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"My parents toured all over the country, going from one radio station to another to perform" Charlie recalls. "They were on their way to Des Moines when a snowstorm came up. They stopped at a motel in Shenandoah, where my dad called the local radio station and asked if they could come in and audition. They got the job and ended up staying there."
Charles Edward Haden was born August 6, 1937 in Shenandoah, Iowa; he was not quite two years old when he first sang on the radio. This precocious performance by "Little Cowboy Charlie" was recorded--and now appears as "Haden Family History," the penul¬timate track on. Rambling Boy. It segues into "Oh Shenandoah," sung by the mature Charlie Haden in a moving tribute to his parents.
When Charlie Haden was four years old, his family moved to Springfield, Missouri to take a job at radio station KWTO ("Keep Watching the Ozarks"). In an interview with Amy Goodman for "Democracy Now," the artist said: "My dad was the MC, he gave all the commercials--Wait's Green Mountain cough syrup, Sparkalite cereal, Allstate Insurance...We had all kinds of sponsors. We got bags of mail from all over the country. "
"And it was really a great experience for me...being close to my family and devoted to this music. My life was filled with music, and I learned so much about harmony and melody singing with them"
Charlie continued to sing with the group until age 15 when he contracted bulbar polio. The disease weakened the nerves of his vocal cords, and effectively put an end to his singing career. But Haden continued to play bass, the instrument he'd picked up a few years earlier, and his life changed forever when he heard Charlie Parker play on a "Jazz at the Philharmonic" concert in Omaha, Nebraska.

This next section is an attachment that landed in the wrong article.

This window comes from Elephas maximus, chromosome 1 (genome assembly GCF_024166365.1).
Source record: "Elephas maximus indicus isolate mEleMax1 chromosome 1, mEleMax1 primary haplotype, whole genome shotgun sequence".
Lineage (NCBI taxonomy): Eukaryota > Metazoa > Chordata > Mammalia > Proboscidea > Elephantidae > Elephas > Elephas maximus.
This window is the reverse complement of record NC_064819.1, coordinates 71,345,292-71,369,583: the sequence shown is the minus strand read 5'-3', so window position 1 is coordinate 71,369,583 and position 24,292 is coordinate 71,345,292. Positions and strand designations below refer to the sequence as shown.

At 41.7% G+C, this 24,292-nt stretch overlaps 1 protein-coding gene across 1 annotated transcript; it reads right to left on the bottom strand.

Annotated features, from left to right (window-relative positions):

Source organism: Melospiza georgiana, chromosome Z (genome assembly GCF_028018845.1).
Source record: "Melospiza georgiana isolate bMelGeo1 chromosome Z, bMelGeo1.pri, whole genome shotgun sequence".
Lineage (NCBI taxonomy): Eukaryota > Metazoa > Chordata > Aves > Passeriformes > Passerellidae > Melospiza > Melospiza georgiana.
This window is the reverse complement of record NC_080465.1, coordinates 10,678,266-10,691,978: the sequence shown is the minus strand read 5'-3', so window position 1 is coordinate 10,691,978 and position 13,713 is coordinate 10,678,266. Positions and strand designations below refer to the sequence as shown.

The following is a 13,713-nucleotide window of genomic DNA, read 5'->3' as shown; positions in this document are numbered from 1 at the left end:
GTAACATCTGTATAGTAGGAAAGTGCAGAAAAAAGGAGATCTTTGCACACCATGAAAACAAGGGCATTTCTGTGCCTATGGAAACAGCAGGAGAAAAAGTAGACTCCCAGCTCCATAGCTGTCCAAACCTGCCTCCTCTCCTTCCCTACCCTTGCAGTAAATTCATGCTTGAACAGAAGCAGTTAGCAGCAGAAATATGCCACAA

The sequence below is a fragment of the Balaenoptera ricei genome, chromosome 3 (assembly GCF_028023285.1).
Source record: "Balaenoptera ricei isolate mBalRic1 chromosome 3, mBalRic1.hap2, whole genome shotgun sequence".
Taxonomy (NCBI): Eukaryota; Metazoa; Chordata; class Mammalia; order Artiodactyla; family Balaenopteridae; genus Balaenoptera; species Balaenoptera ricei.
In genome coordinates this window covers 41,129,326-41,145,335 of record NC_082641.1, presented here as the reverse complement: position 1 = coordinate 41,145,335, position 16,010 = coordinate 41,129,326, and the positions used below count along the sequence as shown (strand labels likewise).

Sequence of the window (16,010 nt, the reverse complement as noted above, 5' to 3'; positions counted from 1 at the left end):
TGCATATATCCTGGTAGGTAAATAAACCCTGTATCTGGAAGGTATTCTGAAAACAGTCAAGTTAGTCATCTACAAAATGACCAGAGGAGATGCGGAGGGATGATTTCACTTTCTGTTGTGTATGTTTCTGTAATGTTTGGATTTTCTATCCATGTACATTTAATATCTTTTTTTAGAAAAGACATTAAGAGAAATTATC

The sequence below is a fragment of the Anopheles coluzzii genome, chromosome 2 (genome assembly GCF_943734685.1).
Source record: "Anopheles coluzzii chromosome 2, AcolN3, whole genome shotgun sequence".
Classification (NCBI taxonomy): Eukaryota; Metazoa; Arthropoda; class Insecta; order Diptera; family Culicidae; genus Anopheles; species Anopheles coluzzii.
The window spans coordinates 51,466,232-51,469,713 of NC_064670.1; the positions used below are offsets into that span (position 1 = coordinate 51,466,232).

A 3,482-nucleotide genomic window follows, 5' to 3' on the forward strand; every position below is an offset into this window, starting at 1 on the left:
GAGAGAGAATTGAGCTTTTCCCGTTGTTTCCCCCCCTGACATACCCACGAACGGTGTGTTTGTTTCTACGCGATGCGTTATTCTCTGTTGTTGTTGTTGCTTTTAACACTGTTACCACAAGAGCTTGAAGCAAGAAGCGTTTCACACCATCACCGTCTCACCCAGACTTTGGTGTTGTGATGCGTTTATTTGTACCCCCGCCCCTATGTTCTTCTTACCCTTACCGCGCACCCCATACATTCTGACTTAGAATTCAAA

"That's when I decided to play jazz," he says. "So in order to save enough money to get to L.A. and go to music school and meet my idol, [pianist] Hampton Hawes, I began playing bass on `The Ozark Jubilee,' a network television show based in Springfield."
"Red Foley [1910-1968] was the host of the show and then Eddie Arnold [[1918-2008]. Eddie Arnold's guitar player was Hank Garland and Grady Martin was the guitarist for Red Foley. They were both wonderful musicians and we'd play jazz tunes whenever there was a break on the set...I've always found that really good country musicians are usually jazz fans."
In 1956, Charlie Haden moved to Los Angeles and enrolled at Westlake College of Modern Music. Within a year, he was playing jazz with Hampton Hawes and saxophonist Art Pepper; soon after, drummer Lennie McBrowne introduced Charlie to Ornette Coleman...and the rest, as they say, is history.
Top Customer Reviews
With the purity that American mountain music emotes, "Charlie Haden Family and Friends: Rambling Boy" is as pure as a mountain stream and a beautiful reminder of what great, traditional Americana sounds like.
Neatly assembled and brilliantly simple, this collection of tracks brings together A past Decemberist (Petra Haden), an actor (Tanya Haden's husband, Jack Black), a couple of modern country legends (Ricky Skaggs, Vince Gill), a jazz man (Pat Metheny), an indie/FM artist or two (Bruce Hornsby, Elvis Costello) and a better cross-section of talent you'd be hard-pressed to find.
Petra, Tanya and Rachel Haden sound as sweet as cool, fresh cider. A clip from the old Haden Family Radio Show shows the heritage that gave birth to so much diverse talent. It's a better heir to WILL THE CIRCLE BE UNBROKEN.
I'm totally in love with these recordings and paraphrasing Garrison Keeler, "...and oh, aren't they tasty!"